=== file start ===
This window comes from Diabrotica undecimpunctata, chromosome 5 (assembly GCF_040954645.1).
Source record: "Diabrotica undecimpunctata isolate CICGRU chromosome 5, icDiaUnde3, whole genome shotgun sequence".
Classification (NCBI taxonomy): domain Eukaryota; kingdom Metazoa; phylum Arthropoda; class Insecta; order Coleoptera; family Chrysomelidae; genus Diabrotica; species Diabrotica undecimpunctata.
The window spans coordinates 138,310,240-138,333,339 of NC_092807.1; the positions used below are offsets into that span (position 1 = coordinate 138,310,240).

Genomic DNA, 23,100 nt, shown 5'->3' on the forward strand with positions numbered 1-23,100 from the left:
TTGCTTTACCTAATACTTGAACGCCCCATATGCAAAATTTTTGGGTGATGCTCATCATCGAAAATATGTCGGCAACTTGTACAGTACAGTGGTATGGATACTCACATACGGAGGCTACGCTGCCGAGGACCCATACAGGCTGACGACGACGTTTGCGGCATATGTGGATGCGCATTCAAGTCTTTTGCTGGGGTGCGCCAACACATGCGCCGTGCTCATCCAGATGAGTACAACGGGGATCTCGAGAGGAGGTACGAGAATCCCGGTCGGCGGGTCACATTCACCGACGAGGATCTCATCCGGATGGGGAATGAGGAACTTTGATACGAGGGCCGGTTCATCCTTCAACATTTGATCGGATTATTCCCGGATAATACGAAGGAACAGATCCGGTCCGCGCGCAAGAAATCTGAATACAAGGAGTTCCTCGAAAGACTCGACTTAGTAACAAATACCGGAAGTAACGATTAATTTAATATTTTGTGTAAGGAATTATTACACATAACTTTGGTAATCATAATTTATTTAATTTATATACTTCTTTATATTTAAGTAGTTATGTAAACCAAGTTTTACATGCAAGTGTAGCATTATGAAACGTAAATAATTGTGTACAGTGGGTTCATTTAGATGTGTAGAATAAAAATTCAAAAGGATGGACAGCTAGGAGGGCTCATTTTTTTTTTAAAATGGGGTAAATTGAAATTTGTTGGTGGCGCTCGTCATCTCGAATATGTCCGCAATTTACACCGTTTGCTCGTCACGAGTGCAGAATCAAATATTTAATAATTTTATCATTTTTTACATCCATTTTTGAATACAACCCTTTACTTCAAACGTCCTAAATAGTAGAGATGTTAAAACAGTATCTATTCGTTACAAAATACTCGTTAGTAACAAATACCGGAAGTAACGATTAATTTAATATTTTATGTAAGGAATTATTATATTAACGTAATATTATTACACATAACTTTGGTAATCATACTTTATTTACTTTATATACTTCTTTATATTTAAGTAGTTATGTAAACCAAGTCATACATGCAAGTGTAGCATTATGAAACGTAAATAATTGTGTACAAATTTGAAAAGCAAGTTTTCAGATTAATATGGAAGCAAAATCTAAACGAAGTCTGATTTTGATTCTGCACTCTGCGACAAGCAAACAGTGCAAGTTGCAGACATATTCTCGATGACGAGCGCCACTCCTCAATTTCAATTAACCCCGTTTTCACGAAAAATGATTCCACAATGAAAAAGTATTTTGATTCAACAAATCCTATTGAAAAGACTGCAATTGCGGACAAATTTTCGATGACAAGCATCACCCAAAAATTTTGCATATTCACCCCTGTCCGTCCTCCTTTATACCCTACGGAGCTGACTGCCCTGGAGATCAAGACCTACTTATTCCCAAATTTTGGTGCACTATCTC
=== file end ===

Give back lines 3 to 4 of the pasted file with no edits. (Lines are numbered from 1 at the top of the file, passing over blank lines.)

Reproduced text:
Classification (NCBI taxonomy): domain Eukaryota; kingdom Metazoa; phylum Arthropoda; class Insecta; order Coleoptera; family Chrysomelidae; genus Diabrotica; species Diabrotica undecimpunctata.
The window spans coordinates 138,310,240-138,333,339 of NC_092807.1; the positions used below are offsets into that span (position 1 = coordinate 138,310,240).